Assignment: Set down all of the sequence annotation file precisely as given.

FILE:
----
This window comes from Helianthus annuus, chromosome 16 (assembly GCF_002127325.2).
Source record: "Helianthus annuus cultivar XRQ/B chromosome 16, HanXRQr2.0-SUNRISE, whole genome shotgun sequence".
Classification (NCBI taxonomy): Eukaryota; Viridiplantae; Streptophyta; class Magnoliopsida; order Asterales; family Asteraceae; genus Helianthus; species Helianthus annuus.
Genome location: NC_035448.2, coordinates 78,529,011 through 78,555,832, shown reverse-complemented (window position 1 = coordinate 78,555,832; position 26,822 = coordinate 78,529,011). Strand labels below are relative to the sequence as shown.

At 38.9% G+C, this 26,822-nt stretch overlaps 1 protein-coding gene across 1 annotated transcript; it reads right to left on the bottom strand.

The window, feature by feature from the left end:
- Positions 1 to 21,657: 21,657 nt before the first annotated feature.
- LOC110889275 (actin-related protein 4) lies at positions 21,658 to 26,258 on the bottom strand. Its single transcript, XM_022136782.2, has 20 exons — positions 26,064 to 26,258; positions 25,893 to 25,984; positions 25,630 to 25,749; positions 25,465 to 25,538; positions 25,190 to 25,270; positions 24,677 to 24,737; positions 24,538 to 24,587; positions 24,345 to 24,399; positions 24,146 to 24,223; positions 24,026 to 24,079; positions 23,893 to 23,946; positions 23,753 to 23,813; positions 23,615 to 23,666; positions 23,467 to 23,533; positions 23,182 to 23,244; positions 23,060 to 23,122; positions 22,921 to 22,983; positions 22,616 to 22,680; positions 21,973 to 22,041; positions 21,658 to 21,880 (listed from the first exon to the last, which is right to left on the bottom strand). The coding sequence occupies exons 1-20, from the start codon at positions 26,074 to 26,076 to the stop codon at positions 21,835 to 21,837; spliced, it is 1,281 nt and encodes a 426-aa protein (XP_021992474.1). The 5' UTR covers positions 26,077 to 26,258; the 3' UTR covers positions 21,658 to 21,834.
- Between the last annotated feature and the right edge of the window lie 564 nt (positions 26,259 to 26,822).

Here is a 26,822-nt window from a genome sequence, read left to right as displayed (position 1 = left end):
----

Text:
This window comes from Helianthus annuus, chromosome 16 (assembly GCF_002127325.2).
Source record: "Helianthus annuus cultivar XRQ/B chromosome 16, HanXRQr2.0-SUNRISE, whole genome shotgun sequence".
Classification (NCBI taxonomy): Eukaryota; Viridiplantae; Streptophyta; class Magnoliopsida; order Asterales; family Asteraceae; genus Helianthus; species Helianthus annuus.
Genome location: NC_035448.2, coordinates 78,529,011 through 78,555,832, shown reverse-complemented (window position 1 = coordinate 78,555,832; position 26,822 = coordinate 78,529,011). Strand labels below are relative to the sequence as shown.

At 38.9% G+C, this 26,822-nt stretch overlaps 1 protein-coding gene across 1 annotated transcript; it reads right to left on the bottom strand.

The window, feature by feature from the left end:
- Positions 1 to 21,657: 21,657 nt before the first annotated feature.
- LOC110889275 (actin-related protein 4) lies at positions 21,658 to 26,258 on the bottom strand. Its single transcript, XM_022136782.2, has 20 exons — positions 26,064 to 26,258; positions 25,893 to 25,984; positions 25,630 to 25,749; positions 25,465 to 25,538; positions 25,190 to 25,270; positions 24,677 to 24,737; positions 24,538 to 24,587; positions 24,345 to 24,399; positions 24,146 to 24,223; positions 24,026 to 24,079; positions 23,893 to 23,946; positions 23,753 to 23,813; positions 23,615 to 23,666; positions 23,467 to 23,533; positions 23,182 to 23,244; positions 23,060 to 23,122; positions 22,921 to 22,983; positions 22,616 to 22,680; positions 21,973 to 22,041; positions 21,658 to 21,880 (listed from the first exon to the last, which is right to left on the bottom strand). The coding sequence occupies exons 1-20, from the start codon at positions 26,074 to 26,076 to the stop codon at positions 21,835 to 21,837; spliced, it is 1,281 nt and encodes a 426-aa protein (XP_021992474.1). The 5' UTR covers positions 26,077 to 26,258; the 3' UTR covers positions 21,658 to 21,834.
- Between the last annotated feature and the right edge of the window lie 564 nt (positions 26,259 to 26,822).

Here is a 26,822-nt window from a genome sequence, read left to right as displayed (position 1 = left end):